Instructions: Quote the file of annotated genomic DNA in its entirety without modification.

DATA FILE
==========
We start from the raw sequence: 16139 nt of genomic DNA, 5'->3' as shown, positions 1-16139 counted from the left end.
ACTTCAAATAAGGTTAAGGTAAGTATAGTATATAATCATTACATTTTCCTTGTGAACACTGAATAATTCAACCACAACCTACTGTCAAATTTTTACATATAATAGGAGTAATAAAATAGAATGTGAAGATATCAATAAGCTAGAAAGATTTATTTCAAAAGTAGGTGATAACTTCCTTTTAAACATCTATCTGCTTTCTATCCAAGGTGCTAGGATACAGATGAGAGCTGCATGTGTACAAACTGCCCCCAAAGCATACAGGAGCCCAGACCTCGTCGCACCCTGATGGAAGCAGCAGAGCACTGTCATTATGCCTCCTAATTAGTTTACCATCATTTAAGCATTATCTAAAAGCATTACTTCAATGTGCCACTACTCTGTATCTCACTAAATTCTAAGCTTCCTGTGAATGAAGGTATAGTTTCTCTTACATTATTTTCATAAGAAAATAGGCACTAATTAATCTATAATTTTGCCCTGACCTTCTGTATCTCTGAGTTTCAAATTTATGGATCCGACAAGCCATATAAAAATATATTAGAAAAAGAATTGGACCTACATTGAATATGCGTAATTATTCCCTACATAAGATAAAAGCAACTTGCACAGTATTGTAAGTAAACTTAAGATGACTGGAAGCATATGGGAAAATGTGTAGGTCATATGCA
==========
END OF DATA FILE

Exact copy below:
We start from the raw sequence: 16139 nt of genomic DNA, 5'->3' as shown, positions 1-16139 counted from the left end.
ACTTCAAATAAGGTTAAGGTAAGTATAGTATATAATCATTACATTTTCCTTGTGAACACTGAATAATTCAACCACAACCTACTGTCAAATTTTTACATATAATAGGAGTAATAAAATAGAATGTGAAGATATCAATAAGCTAGAAAGATTTATTTCAAAAGTAGGTGATAACTTCCTTTTAAACATCTATCTGCTTTCTATCCAAGGTGCTAGGATACAGATGAGAGCTGCATGTGTACAAACTGCCCCCAAAGCATACAGGAGCCCAGACCTCGTCGCACCCTGATGGAAGCAGCAGAGCACTGTCATTATGCCTCCTAATTAGTTTACCATCATTTAAGCATTATCTAAAAGCATTACTTCAATGTGCCACTACTCTGTATCTCACTAAATTCTAAGCTTCCTGTGAATGAAGGTATAGTTTCTCTTACATTATTTTCATAAGAAAATAGGCACTAATTAATCTATAATTTTGCCCTGACCTTCTGTATCTCTGAGTTTCAAATTTATGGATCCGACAAGCCATATAAAAATATATTAGAAAAAGAATTGGACCTACATTGAATATGCGTAATTATTCCCTACATAAGATAAAAGCAACTTGCACAGTATTGTAAGTAAACTTAAGATGACTGGAAGCATATGGGAAAATGTGTAGGTCATATGCA